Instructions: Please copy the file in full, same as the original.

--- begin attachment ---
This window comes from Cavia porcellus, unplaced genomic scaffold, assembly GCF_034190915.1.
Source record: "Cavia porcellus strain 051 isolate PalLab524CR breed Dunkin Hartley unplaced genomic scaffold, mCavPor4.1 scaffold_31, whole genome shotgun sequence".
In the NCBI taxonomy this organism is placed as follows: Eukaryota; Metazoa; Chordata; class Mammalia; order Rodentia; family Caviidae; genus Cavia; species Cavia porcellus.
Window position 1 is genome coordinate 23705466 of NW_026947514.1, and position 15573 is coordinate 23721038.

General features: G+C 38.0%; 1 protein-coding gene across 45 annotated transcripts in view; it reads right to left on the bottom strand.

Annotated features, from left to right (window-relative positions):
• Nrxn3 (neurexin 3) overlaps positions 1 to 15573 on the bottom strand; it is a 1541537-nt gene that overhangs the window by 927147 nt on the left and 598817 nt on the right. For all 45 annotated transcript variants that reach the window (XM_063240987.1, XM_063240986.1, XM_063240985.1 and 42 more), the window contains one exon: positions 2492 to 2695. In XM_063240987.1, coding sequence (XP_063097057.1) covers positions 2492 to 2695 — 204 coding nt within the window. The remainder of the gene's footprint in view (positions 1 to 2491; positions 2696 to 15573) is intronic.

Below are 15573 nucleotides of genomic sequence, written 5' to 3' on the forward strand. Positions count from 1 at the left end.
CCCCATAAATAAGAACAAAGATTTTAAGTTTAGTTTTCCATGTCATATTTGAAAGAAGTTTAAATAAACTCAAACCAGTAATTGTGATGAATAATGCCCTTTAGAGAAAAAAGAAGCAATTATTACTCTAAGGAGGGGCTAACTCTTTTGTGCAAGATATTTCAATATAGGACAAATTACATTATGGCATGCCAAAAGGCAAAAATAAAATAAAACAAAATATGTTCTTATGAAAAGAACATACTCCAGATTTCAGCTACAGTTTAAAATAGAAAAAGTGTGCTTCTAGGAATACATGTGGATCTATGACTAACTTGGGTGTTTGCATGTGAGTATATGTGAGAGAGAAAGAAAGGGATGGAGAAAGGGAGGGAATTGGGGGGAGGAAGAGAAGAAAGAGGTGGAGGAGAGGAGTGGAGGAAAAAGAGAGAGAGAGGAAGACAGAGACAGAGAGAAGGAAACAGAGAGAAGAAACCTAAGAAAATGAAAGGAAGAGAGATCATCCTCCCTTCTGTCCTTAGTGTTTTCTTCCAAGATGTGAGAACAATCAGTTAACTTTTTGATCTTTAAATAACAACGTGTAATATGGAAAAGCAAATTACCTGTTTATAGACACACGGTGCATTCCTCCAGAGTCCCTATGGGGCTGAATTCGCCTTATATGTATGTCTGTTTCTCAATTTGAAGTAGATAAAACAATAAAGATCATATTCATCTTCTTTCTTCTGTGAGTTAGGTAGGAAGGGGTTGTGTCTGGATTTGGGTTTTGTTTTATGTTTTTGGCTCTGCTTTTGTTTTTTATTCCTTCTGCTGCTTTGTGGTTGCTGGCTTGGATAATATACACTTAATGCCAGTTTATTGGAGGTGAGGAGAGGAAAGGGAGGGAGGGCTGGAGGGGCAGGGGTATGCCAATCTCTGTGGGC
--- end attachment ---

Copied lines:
This window comes from Cavia porcellus, unplaced genomic scaffold, assembly GCF_034190915.1.
Source record: "Cavia porcellus strain 051 isolate PalLab524CR breed Dunkin Hartley unplaced genomic scaffold, mCavPor4.1 scaffold_31, whole genome shotgun sequence".
In the NCBI taxonomy this organism is placed as follows: Eukaryota; Metazoa; Chordata; class Mammalia; order Rodentia; family Caviidae; genus Cavia; species Cavia porcellus.
Window position 1 is genome coordinate 23705466 of NW_026947514.1, and position 15573 is coordinate 23721038.

General features: G+C 38.0%; 1 protein-coding gene across 45 annotated transcripts in view; it reads right to left on the bottom strand.

Annotated features, from left to right (window-relative positions):
• Nrxn3 (neurexin 3) overlaps positions 1 to 15573 on the bottom strand; it is a 1541537-nt gene that overhangs the window by 927147 nt on the left and 598817 nt on the right. For all 45 annotated transcript variants that reach the window (XM_063240987.1, XM_063240986.1, XM_063240985.1 and 42 more), the window contains one exon: positions 2492 to 2695. In XM_063240987.1, coding sequence (XP_063097057.1) covers positions 2492 to 2695 — 204 coding nt within the window. The remainder of the gene's footprint in view (positions 1 to 2491; positions 2696 to 15573) is intronic.

Below are 15573 nucleotides of genomic sequence, written 5' to 3' on the forward strand. Positions count from 1 at the left end.
CCCCATAAATAAGAACAAAGATTTTAAGTTTAGTTTTCCATGTCATATTTGAAAGAAGTTTAAATAAACTCAAACCAGTAATTGTGATGAATAATGCCCTTTAGAGAAAAAAGAAGCAATTATTACTCTAAGGAGGGGCTAACTCTTTTGTGCAAGATATTTCAATATAGGACAAATTACATTATGGCATGCCAAAAGGCAAAAATAAAATAAAACAAAATATGTTCTTATGAAAAGAACATACTCCAGATTTCAGCTACAGTTTAAAATAGAAAAAGTGTGCTTCTAGGAATACATGTGGATCTATGACTAACTTGGGTGTTTGCATGTGAGTATATGTGAGAGAGAAAGAAAGGGATGGAGAAAGGGAGGGAATTGGGGGGAGGAAGAGAAGAAAGAGGTGGAGGAGAGGAGTGGAGGAAAAAGAGAGAGAGAGGAAGACAGAGACAGAGAGAAGGAAACAGAGAGAAGAAACCTAAGAAAATGAAAGGAAGAGAGATCATCCTCCCTTCTGTCCTTAGTGTTTTCTTCCAAGATGTGAGAACAATCAGTTAACTTTTTGATCTTTAAATAACAACGTGTAATATGGAAAAGCAAATTACCTGTTTATAGACACACGGTGCATTCCTCCAGAGTCCCTATGGGGCTGAATTCGCCTTATATGTATGTCTGTTTCTCAATTTGAAGTAGATAAAACAATAAAGATCATATTCATCTTCTTTCTTCTGTGAGTTAGGTAGGAAGGGGTTGTGTCTGGATTTGGGTTTTGTTTTATGTTTTTGGCTCTGCTTTTGTTTTTTATTCCTTCTGCTGCTTTGTGGTTGCTGGCTTGGATAATATACACTTAATGCCAGTTTATTGGAGGTGAGGAGAGGAAAGGGAGGGAGGGCTGGAGGGGCAGGGGTATGCCAATCTCTGTGGGC